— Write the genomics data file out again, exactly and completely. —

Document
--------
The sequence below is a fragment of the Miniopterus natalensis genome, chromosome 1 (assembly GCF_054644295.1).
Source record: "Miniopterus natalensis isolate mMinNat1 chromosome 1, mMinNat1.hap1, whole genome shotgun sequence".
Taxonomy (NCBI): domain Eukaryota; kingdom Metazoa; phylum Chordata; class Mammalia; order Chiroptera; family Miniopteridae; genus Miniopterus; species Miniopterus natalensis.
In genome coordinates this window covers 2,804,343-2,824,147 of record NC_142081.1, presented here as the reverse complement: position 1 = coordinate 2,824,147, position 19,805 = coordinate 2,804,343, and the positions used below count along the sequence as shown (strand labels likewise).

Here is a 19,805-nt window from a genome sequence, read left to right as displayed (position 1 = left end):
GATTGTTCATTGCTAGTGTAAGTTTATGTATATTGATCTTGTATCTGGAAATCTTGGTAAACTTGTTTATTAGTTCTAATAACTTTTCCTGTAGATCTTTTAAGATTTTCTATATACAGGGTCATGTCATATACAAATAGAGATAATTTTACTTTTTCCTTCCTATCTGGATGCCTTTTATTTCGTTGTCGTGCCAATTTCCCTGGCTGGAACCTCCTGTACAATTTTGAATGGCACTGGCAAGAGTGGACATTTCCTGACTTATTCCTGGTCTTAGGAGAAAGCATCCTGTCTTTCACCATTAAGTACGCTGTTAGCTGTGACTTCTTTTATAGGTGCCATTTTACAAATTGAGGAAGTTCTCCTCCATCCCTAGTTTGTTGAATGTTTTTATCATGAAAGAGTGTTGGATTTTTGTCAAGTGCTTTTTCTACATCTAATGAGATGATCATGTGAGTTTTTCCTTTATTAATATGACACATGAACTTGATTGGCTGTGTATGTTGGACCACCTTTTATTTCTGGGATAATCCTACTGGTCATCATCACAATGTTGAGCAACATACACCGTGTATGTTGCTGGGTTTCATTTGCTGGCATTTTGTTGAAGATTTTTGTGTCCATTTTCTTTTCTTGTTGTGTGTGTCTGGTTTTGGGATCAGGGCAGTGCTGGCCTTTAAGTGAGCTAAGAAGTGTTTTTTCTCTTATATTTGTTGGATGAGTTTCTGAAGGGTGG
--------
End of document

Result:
The sequence below is a fragment of the Miniopterus natalensis genome, chromosome 1 (assembly GCF_054644295.1).
Source record: "Miniopterus natalensis isolate mMinNat1 chromosome 1, mMinNat1.hap1, whole genome shotgun sequence".
Taxonomy (NCBI): domain Eukaryota; kingdom Metazoa; phylum Chordata; class Mammalia; order Chiroptera; family Miniopteridae; genus Miniopterus; species Miniopterus natalensis.
In genome coordinates this window covers 2,804,343-2,824,147 of record NC_142081.1, presented here as the reverse complement: position 1 = coordinate 2,824,147, position 19,805 = coordinate 2,804,343, and the positions used below count along the sequence as shown (strand labels likewise).

Here is a 19,805-nt window from a genome sequence, read left to right as displayed (position 1 = left end):
GATTGTTCATTGCTAGTGTAAGTTTATGTATATTGATCTTGTATCTGGAAATCTTGGTAAACTTGTTTATTAGTTCTAATAACTTTTCCTGTAGATCTTTTAAGATTTTCTATATACAGGGTCATGTCATATACAAATAGAGATAATTTTACTTTTTCCTTCCTATCTGGATGCCTTTTATTTCGTTGTCGTGCCAATTTCCCTGGCTGGAACCTCCTGTACAATTTTGAATGGCACTGGCAAGAGTGGACATTTCCTGACTTATTCCTGGTCTTAGGAGAAAGCATCCTGTCTTTCACCATTAAGTACGCTGTTAGCTGTGACTTCTTTTATAGGTGCCATTTTACAAATTGAGGAAGTTCTCCTCCATCCCTAGTTTGTTGAATGTTTTTATCATGAAAGAGTGTTGGATTTTTGTCAAGTGCTTTTTCTACATCTAATGAGATGATCATGTGAGTTTTTCCTTTATTAATATGACACATGAACTTGATTGGCTGTGTATGTTGGACCACCTTTTATTTCTGGGATAATCCTACTGGTCATCATCACAATGTTGAGCAACATACACCGTGTATGTTGCTGGGTTTCATTTGCTGGCATTTTGTTGAAGATTTTTGTGTCCATTTTCTTTTCTTGTTGTGTGTGTCTGGTTTTGGGATCAGGGCAGTGCTGGCCTTTAAGTGAGCTAAGAAGTGTTTTTTCTCTTATATTTGTTGGATGAGTTTCTGAAGGGTGG